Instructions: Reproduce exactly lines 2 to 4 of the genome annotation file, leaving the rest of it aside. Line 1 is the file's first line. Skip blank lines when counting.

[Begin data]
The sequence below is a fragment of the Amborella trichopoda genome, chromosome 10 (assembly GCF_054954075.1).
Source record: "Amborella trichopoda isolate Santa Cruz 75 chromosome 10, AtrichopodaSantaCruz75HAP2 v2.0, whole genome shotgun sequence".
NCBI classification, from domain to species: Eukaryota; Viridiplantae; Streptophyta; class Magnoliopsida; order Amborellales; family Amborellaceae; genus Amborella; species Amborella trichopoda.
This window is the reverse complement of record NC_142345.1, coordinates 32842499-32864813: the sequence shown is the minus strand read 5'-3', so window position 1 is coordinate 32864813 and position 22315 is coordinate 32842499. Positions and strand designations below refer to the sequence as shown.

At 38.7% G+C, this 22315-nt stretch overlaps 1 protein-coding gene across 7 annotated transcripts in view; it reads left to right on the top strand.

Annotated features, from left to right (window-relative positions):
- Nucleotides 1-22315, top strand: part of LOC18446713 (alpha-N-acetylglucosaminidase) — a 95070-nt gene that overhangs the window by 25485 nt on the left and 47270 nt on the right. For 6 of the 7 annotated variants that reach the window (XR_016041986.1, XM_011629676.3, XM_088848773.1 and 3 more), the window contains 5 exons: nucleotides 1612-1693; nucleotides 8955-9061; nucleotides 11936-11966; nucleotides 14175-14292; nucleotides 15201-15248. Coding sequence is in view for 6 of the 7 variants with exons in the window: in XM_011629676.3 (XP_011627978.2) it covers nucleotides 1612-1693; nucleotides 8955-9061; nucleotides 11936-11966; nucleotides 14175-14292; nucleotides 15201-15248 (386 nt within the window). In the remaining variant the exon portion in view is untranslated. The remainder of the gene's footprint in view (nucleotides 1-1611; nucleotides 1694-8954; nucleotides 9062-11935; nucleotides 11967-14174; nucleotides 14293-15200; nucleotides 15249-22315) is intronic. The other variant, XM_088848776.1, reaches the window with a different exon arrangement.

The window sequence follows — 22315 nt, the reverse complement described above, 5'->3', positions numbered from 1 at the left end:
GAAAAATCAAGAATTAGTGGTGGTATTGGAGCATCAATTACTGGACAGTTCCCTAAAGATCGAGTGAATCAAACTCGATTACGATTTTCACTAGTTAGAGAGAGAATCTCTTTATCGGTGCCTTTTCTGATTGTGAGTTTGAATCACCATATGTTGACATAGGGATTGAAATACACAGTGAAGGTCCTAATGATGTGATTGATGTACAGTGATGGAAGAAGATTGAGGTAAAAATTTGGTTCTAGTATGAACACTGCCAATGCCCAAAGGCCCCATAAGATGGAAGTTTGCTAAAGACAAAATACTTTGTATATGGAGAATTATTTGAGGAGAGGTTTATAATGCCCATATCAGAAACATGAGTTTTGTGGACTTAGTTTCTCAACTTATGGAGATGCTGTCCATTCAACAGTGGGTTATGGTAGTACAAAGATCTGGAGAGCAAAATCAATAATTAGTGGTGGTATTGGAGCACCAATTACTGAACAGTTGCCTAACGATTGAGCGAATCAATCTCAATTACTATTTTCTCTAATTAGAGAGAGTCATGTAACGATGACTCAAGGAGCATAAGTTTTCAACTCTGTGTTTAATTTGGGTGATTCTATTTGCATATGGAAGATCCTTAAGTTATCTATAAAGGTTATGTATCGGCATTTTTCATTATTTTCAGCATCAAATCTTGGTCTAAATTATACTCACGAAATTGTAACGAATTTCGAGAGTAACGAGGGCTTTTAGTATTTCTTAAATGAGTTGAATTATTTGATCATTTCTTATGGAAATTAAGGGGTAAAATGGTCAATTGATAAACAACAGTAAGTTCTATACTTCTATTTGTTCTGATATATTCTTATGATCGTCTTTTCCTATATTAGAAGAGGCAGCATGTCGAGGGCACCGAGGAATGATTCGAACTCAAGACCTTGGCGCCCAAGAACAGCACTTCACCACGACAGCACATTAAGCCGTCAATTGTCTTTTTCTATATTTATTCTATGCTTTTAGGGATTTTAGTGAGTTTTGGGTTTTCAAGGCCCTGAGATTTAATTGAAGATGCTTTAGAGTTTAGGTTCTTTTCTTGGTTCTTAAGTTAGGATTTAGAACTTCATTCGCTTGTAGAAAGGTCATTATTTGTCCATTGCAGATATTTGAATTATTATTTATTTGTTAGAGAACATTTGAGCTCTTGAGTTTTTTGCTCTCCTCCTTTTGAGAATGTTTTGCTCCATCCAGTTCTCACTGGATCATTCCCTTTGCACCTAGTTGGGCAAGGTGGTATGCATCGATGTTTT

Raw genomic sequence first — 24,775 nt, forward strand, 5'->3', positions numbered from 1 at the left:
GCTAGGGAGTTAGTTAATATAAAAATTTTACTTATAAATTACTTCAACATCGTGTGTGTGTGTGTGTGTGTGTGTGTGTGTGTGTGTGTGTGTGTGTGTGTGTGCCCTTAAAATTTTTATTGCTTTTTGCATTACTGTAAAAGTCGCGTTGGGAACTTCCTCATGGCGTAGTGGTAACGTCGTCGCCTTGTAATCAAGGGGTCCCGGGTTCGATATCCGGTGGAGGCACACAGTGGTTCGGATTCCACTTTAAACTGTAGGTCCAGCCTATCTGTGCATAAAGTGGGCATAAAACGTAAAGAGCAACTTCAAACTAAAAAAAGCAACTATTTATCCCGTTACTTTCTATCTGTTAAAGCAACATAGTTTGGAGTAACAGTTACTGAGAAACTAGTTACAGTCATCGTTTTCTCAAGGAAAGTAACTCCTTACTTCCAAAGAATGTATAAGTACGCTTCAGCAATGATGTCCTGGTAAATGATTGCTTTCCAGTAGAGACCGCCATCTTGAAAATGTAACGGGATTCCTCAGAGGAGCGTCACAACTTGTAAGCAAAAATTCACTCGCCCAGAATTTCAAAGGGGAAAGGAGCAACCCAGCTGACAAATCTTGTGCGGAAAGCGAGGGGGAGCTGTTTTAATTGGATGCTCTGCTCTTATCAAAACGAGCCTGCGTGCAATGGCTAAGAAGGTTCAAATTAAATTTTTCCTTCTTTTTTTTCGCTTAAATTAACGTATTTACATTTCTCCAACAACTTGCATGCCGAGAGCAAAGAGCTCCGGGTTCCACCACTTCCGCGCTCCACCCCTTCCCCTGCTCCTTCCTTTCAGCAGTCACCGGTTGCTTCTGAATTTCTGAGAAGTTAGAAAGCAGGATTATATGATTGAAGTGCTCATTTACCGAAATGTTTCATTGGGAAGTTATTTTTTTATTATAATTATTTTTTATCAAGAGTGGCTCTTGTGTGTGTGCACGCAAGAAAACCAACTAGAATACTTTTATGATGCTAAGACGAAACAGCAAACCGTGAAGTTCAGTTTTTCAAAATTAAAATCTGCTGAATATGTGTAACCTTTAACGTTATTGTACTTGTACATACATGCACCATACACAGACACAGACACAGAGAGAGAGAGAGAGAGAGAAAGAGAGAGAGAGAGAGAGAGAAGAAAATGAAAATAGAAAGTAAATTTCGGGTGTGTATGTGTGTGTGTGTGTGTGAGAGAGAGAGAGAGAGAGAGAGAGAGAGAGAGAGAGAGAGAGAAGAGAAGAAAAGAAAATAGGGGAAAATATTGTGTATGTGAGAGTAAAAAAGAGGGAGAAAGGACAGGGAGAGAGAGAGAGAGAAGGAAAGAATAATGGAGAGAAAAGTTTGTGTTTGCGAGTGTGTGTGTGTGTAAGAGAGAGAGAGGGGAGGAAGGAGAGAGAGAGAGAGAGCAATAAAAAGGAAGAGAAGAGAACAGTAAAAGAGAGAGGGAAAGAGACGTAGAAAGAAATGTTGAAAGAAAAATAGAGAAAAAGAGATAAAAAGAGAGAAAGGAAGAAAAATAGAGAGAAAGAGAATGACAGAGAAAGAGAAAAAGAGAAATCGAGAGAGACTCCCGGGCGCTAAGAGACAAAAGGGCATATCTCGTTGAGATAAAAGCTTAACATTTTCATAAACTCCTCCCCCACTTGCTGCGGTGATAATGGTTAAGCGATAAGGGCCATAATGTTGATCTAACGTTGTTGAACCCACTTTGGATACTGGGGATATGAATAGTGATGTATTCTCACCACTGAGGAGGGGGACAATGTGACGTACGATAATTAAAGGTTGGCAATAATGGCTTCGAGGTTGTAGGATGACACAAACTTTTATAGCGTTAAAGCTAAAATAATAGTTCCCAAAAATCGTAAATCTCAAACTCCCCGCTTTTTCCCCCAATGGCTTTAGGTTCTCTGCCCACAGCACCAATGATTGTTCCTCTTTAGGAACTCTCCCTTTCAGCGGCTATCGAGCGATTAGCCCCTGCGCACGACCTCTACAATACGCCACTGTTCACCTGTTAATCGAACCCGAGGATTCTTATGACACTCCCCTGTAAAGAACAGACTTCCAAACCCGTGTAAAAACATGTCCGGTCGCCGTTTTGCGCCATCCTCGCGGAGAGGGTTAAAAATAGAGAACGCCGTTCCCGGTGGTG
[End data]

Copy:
Source record: "Amborella trichopoda isolate Santa Cruz 75 chromosome 10, AtrichopodaSantaCruz75HAP2 v2.0, whole genome shotgun sequence".
NCBI classification, from domain to species: Eukaryota; Viridiplantae; Streptophyta; class Magnoliopsida; order Amborellales; family Amborellaceae; genus Amborella; species Amborella trichopoda.
This window is the reverse complement of record NC_142345.1, coordinates 32842499-32864813: the sequence shown is the minus strand read 5'-3', so window position 1 is coordinate 32864813 and position 22315 is coordinate 32842499. Positions and strand designations below refer to the sequence as shown.